The USA’s Ted Ligety, who won the super-G last week at the FIS Alpine Ski World Championships in Schladming, Austria, won gold in super-combined (downhill and slalom) Monday.
Ligety’s performances at the Worlds continue to be all the more impressive as he had never won either a super-G or a super-combined World Cup. Still on tap at the Worlds are the Giant Slalom and the slalom.
"I took all the risks after my great downhill run,” Ligety said. “I knew I had a chance but I was looking to ski smart also, as it was easy to ski out as the run was so tough," he said at the finish line.
Favorite Ivica Kostelic from Croatia said he never “found his rhythm” and finished second, while homeboy Romed Baumann of Austria took bronze.
Ligety now appears to be a threat in the slalom in addition to the GS, his best event. "My slalom has not been so satisfying in recent seasons but this performance will encourage me to keep fighting hard to improve my level in that specialty too," he said. No skier has won three titles at a World Championships since France's Jean Claude Killy pulled won four golds in 1968.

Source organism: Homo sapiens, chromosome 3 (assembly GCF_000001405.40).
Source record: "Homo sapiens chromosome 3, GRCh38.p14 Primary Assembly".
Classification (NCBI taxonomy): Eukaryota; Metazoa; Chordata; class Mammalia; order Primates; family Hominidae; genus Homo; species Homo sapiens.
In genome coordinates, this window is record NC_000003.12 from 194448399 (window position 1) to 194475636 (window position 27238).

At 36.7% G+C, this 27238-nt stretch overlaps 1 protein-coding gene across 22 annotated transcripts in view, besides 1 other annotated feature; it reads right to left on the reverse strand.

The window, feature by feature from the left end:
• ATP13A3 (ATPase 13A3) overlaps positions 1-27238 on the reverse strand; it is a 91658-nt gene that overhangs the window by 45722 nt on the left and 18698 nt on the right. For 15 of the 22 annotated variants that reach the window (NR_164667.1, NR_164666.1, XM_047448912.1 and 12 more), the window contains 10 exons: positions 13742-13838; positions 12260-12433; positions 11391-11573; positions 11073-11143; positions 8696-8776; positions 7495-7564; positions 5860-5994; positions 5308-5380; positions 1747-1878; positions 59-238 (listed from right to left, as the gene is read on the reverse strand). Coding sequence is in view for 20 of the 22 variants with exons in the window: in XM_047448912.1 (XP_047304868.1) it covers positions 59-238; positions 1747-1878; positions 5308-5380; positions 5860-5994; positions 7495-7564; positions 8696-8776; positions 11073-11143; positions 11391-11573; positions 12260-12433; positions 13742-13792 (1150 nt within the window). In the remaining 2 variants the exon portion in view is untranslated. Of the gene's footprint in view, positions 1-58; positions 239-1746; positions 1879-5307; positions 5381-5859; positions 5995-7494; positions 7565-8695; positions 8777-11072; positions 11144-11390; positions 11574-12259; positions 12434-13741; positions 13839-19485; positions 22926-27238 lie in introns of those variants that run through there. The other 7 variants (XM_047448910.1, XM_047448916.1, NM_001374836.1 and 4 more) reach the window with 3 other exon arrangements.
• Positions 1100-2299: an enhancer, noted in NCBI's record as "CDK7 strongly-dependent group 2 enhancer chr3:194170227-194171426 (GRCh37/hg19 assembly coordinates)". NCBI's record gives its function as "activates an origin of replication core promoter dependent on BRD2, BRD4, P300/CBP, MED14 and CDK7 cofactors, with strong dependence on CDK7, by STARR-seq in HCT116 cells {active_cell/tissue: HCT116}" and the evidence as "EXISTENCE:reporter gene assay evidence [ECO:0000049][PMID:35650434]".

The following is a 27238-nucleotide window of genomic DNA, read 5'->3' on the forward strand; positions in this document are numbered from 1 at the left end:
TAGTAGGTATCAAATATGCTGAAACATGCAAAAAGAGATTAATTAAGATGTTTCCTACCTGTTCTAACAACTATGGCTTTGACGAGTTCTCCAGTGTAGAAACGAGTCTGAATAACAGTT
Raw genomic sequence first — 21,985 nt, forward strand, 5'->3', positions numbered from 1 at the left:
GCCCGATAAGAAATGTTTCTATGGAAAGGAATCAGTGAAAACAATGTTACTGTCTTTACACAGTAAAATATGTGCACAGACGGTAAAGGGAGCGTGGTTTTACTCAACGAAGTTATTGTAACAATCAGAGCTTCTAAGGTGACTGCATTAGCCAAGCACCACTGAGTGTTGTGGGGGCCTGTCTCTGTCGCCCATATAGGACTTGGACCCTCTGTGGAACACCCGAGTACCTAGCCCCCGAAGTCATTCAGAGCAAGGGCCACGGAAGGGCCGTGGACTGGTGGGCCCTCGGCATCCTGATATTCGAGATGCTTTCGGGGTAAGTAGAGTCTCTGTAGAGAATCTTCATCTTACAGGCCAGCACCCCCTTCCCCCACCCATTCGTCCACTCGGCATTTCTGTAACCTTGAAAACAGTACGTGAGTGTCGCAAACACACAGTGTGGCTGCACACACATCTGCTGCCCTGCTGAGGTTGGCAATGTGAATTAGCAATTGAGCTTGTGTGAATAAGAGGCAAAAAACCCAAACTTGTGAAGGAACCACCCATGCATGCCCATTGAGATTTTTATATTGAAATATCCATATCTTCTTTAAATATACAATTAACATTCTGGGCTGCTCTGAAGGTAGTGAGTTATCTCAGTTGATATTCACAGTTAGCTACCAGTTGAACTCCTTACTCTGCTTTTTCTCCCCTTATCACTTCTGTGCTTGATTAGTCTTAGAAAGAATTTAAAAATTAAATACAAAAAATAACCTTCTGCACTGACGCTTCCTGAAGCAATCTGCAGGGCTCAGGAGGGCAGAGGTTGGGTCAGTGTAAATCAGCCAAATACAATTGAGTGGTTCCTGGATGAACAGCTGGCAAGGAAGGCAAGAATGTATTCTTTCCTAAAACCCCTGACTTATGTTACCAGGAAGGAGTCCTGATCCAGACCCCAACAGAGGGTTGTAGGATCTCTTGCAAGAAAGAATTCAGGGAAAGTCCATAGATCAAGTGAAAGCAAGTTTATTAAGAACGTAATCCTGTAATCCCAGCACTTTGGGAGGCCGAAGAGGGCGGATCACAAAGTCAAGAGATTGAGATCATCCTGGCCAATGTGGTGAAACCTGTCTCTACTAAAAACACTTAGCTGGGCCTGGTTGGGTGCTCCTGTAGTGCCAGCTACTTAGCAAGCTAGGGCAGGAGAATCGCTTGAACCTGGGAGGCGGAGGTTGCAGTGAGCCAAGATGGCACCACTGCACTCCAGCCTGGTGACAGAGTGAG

Downhill world champion Aksel Lund Svindal of Norway straddled a gate halfway down after looking on course for a podium spot.
Back home in the states, American superstar Lindsey Vonn, seriously injured in a crash during the opening super-G last week, underwent surgery at the Vail Valley Surgery Center. She had torn her anterior cruciate and medial collateral ligaments.
U.S. Women’s Head Physician Bill Sterrett, who performed the surgery, said it “went well and was optimistic for a full recovery.”
“The overall success rate for ACL/MCL surgery is very good,” he said. “Modern surgical techniques combined with aggressive rehabilitation will help Lindsey make a full recovery. She will do everything in her power to return as quickly as possible to competitive skiing.”
Injuries such as Vonn’s are not totally uncommon. USA’s Picabo Street came back the next season following reconstructive surgery to win Olympic gold at Nagano, Japan in 1998.
Photo: super-combined podium, World Alpine Ski Championships (AP/Matthias Schrader)